(2) would Lilia return an inlaid box which Harriet had lent her--but not
given--to keep handkerchiefs and collars in?
what I am giving up to live with you!" she said to Gino, never omitting to lay
stress on her condescension. He took her to mean the inlaid box, and said
that she need not give it up at all.
no! I mean the life. Those Herritons are very well connected.
They lead Sawston society. But what do I care, so long as I have my silly
fellow!" She always treated him as a boy, which he was, and as a fool,
which he was not, thinking herself so immeasurably superior to him that she
neglected opportunity after opportunity of establishing her rule. He was
good-looking and indolent; therefore he must be stupid. He was poor;
therefore he would never dare to criticize his benefactress. He was
passionately in love with her; therefore she could do exactly as she
"It mayn't be heaven below," she thought, "but
it's better than Charles."
And all the time the boy
was watching her, and growing up.
She was reminded of
Charles by a disagreeable letter from the solicitors, bidding her disgorge a
large sum of money for Irma, in accordance with her late husband's will.
It was just like Charles's suspicious nature to have provided against a second
marriage. Gino was equally indignant, and between them they composed a
stinging reply, which had no effect. He then said that Irma had better
come out and live with them. "The air is good, so is the food; she will be
happy here, and we shall not have to part with the money." But Lilia had
not the courage even to suggest this to the Herritons, and an unexpected terror
seized her at the thought of Irma or any English child being educated at
Gino became terribly depressed over the
solicitors' letter, more depressed than she thought necessary. There was
no more to do in the house, and he spent whole days in the loggia leaning over
the parapet or sitting astride it
"Oh, you idle boy!" she cried,
pinching his muscles. "Go and play pallone."
am a married man," he answered, without raising his head. "I do not play
games any more."
"Go and see your friends
"I have no friends
"Silly, silly, silly! You can't stop
indoors all day!"
"I want to see no one but
you." He spat on to an olive-tree.
don't be silly. Go and see your friends, and bring them to see me.
We both of us like society."
He looked puzzled, but
allowed himself to be persuaded, went out, found that he was not as friendless
as he supposed, and returned after several hours in altered spirits. Lilia
congratulated herself on her good management.
ready, too, for people now," she said. "I mean to wake you all up, just as
I woke up Sawston. Let's have plenty of men--and make them bring their
womenkind. I mean to have real English
"There is my aunt and her husband; but
I thought you did not want to receive my
"I never said such
"But you would be right," he said
earnestly. "They are not for you. Many of them are in trade, and
even we are little more; you should have gentlefolk and nobility for your
"Poor fellow," thought Lilia. "It is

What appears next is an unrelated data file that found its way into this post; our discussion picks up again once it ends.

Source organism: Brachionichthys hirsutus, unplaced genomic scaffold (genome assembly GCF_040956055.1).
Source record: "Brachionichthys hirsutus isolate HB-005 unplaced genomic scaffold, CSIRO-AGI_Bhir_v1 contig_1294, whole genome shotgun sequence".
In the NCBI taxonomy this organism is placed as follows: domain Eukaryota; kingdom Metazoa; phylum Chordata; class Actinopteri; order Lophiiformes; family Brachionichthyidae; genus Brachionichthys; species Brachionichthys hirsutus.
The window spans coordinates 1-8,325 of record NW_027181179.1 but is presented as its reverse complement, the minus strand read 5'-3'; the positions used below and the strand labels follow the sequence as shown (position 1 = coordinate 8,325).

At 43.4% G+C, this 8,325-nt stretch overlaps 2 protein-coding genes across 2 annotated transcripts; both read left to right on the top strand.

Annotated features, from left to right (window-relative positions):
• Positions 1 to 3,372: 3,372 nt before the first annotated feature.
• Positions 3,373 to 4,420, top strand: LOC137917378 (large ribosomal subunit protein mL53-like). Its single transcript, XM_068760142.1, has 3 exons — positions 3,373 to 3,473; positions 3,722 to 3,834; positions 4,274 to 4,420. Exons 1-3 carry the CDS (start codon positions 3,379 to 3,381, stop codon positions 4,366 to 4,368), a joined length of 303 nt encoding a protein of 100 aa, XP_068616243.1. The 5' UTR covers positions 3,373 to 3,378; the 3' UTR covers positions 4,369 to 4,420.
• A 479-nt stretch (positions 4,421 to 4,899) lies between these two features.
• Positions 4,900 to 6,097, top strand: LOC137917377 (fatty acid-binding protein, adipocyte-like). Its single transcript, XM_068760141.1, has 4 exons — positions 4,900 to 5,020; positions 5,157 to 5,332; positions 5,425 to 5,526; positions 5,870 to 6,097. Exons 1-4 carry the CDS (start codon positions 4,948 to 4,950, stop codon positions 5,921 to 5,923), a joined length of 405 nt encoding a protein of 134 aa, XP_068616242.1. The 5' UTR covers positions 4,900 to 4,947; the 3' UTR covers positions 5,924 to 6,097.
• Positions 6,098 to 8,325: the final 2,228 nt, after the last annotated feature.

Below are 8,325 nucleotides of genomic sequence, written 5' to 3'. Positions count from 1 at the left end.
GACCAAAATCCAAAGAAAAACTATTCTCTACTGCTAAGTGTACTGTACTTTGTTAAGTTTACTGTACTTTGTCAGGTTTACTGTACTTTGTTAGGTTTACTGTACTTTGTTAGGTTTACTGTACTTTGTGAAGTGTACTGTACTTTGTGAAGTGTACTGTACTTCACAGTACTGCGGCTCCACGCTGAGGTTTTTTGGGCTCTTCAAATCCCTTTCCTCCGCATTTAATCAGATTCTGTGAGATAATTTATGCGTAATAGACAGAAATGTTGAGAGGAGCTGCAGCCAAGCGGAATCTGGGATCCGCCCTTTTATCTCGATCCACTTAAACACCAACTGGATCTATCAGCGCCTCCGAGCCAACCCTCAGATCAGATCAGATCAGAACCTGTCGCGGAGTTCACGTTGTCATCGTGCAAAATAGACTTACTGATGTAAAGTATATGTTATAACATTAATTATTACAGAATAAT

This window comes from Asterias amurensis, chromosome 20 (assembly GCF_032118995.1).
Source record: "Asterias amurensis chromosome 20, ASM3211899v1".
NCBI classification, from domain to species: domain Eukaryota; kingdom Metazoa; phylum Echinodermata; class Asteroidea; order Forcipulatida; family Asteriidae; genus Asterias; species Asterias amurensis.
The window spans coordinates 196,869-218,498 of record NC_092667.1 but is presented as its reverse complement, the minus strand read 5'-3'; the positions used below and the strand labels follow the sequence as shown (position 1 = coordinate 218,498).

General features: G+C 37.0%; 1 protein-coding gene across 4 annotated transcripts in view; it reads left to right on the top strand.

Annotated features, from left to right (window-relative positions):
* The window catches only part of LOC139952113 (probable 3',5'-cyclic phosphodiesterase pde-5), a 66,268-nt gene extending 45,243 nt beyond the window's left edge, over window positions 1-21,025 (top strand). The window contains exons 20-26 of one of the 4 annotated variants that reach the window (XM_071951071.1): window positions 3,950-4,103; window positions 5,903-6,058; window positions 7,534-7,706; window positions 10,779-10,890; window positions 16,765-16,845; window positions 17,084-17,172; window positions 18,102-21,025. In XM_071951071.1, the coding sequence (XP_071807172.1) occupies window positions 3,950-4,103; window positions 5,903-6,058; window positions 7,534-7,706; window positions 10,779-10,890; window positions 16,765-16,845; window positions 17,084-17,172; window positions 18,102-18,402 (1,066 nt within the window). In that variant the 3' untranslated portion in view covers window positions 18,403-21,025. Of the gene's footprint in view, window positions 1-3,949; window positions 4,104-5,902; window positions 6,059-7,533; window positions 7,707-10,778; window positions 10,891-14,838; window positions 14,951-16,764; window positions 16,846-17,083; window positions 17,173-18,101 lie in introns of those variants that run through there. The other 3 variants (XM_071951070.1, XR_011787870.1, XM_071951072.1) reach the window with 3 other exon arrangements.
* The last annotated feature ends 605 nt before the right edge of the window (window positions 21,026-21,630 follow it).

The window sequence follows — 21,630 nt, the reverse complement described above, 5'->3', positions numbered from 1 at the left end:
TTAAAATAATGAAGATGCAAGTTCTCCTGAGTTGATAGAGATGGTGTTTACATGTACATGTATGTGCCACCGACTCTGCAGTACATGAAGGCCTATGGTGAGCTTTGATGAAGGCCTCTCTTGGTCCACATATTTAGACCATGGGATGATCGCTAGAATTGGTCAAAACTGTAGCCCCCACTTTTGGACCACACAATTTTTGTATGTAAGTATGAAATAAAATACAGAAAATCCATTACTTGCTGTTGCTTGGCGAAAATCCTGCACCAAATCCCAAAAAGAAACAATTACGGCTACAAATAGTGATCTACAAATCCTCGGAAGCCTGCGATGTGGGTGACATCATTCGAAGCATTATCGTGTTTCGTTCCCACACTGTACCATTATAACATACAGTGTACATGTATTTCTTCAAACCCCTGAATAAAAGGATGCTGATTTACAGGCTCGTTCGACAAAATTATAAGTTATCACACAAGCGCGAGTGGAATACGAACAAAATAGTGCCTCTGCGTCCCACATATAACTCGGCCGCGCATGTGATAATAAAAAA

sad for him to discover that his people are vulgar." She began to tell him
that she loved him just for his silly self, and he flushed and began tugging at
"But besides your relatives I must
have other people here. Your friends have wives and sisters, haven't
"Oh, yes; but of course I scarcely know
"Not know your friends'
"Why, no. If they are poor and have to
work for their living I may see them--but not otherwise. Except--"
He stopped. The chief exception was a young lady, to whom he had once been
introduced for matrimonial purposes. But the dowry had proved inadequate,
and the acquaintance terminated.
But I mean to change all that. Bring your friends to see me, and I will
make them bring their people."
He looked at her
"Well, who are the principal
people here? Who leads society?"
of the prison, he supposed, and the officers who assisted
"Well, are they
are. Do you know them?"
"I see," she exclaimed angrily. "They
look down on you, do they, poor boy? Wait!" He assented.
"Wait! I'll soon stop that. Now, who else is
"The marchese, sometimes, and the canons of
canons--" he began with twinkling eyes.
"Oh, I forgot
your horrid celibacy. In England they would be the centre of
everything. But why shouldn't I know them? Would it make it easier
if I called all round? Isn't that your foreign
He did not think it would make it
"But I must know some one! Who were the
men you were talking to this afternoon?"
men. He could scarcely recollect their
"But, Gino dear, if they're low class, why did
you talk to them? Don't you care about your
All Gino cared about at present was
idleness and pocket-money, and his way of expressing it was to exclaim,
"Ouf-pouf! How hot it is in here. No air; I sweat all over. I
expire. I must cool myself, or I shall never get to sleep." In his
funny abrupt way he ran out on to the loggia, where he lay full length on the
parapet, and began to smoke and spit under the silence of the
Lilia gathered somehow from this conversation
that Continental society was not the go-as-you-please thing she had
expected. Indeed she could not see where Continental society was.
Italy is such a delightful place to live in if you happen to be a man.
There one may enjoy that exquisite luxury of Socialism--that true Socialism
which is based not on equality of income or character, but on the equality of
manners. In the democracy of the caffè or the street the great
question of our life has been solved, and the brotherhood of man is a
reality. But is accomplished at the expense of the sisterhood of
women. Why should you not make friends with your neighbour at the theatre